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Our September Author Interviews--9/6 Kathleen Valenti, 9/13 David Burnsworth, 9/20 Jeri Westerson, 9/27 Frances Brody. Please join us in welcoming these authors to WWK.

September Saturday Guest Bloggers: 9/2--Anne Bannon, 9/9 WWK Bloggers, 9/16 Margaret S. Hamilton, 9/23 Kait Carson, and on 9/30 Trixie Stiletto.


“May 16, 2017 – The Women’s Fiction Writers Association (WFWA) today announced the finalists of the second annual Star Award, given to authors of published women’s fiction. Six finalists were chosen in two categories, General and Outstanding Debut. The winners of the Star Award will be announced at the WFWA Retreat in Albuquerque, New Mexico on September 23, 2017.” In the general category, WWK’s Carla Damron was one of three finalist for her novel, The Stone Necklace. Go to Carladamron.com for more information. Congratulations, Carla!

Congratulations to our writers for the following publications:

Warren Bull's new Lincoln mystery, Abraham Lincoln In Court & Campaign has been released. Look for the Kindle version on February 3.

Shari Randall's "Pets" will be included in Chesapeake Crimes: Fur, Feathers, and Felonies anthology, which will be published in 2018. In the same anthology "Rasputin," KM Rockwood's short story, will also be published. Her short story "Goldie" will be published in the Busted anthology, which will be released by Level Best Books on April 25th.

In addition, our prolific KM will have the following shorts published as well: "Sight Unseen" in Fish Out of Water, Guppie (SinC) anthology, just released, and "Making Tracks" in Passport to Murder, Bouchercon anthology, October 2017.

Margaret S. Hamilton's short story, "Once a Kappa" was published as a finalist in the Southern Writer's Magazine annual short story contest issue. Mysterical-E published her "Double Crust Corpse" in the Fall 2016 issue. "Baby Killer" will appear in the 2017 solar eclipse anthology Day of the Dark to be published this summer prior to the eclipse in August.

James M. Jackson's 4th book in the Seamus McCree series, Doubtful Relations, is now available. His novella "Low Tide at Tybee" appears February 7 as part of Lowcountry Crimes: Four Novellas, which is available for order.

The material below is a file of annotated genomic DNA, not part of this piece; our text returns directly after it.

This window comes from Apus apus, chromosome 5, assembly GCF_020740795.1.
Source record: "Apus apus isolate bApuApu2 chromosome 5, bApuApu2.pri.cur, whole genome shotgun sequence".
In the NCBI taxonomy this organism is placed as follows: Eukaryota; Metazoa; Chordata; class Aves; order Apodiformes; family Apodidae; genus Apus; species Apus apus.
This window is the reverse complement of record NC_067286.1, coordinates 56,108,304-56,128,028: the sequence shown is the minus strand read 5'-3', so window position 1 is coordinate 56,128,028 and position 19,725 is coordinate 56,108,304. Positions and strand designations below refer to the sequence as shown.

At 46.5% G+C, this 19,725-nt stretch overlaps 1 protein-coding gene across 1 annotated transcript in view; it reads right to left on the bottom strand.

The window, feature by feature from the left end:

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Thursday, November 13, 2014

The Car Talk Cuys

/Tom on the left with beard and Ray on the right
I’ve been hooked on NPR since the early 1980s. I turn it on before I even start my morning coffee to listen to the news. It stays on until I go outside to do barn chores and take my morning walk in the woods. I turn it on again around four p.m. to listen to the evening news. There was some research done in the past that claimed NPR listeners had a better grasp of today’s news than those who get it from any other source. One thing about NPR news is it’s not only balanced, but there are no political ads, and the few ads they have are very short. Most of their income depends on listeners like me who pledge money for their support every year.

It’s not just the news I like. Saturday is rich in interesting and often funny programs in addition to the news. For instance, I hate to go anyplace on a Saturday evening since I’ll miss Garrison Keillor’s Prairie Home Companion. I even enjoy the reruns. It’s not only full of humor, but also very good music.


One of the shows I’ve enjoyed so much since the 1980’s is The Car Talk Guys with Click and Clack, i.e. Tom and Ray Magliozzi. That’s why I was saddened when I heard Tom Magliozzi died of Alzheimer’s disease November 3rd at the age of 77. I knew the shows for the last two years have been reruns, but I didn’t know it was because Tom, the older brother, couldn’t do it any longer. I thought after thirty-seven years, they wanted to retire.

Both brothers are MIT graduates and Tom went on to get more degrees and taught college for a time as well as other jobs. However, he got tired of work. He was a dreamer and thought starting a “Do-it-yourself” auto mechanics shop would be a good idea so people could repair their own cars with his and his younger brother, Ray’s direction. They went bankrupt. Eventually, they started a real car repair shop hiring other mechanics to help in Cambridge, MA.

Their story of how they got a radio show is as funny as their program is. In 1977 the program director of WBUR a small Boston University station decided to have a car mechanic talk show where people could call up and get car advice. Tom was the only mechanic who showed up for the interview. It turned out the first show was good so Tom got permission to add Ray. They became a popular Boston radio show. A decade later Car Talk went national on NPR and Doug Berman, Car Talk’s executive producer moved the offices of Dewey, Cheatem and Howe to a third floor walk-up in Harvard Square, Cambridge – their fair city. Their show was a combination of car advice, relationship advice, and entertaining their audiences with slapstick comedy – a cross between the Marx Brothers and what psychologist Joyce Brothers said was “a weekly prescription for what ailed listeners’ cars and their owners.” They changed the staidness of what NPR used to be and allowed in humor and silliness to balance the seriousness found in much of NPR programs.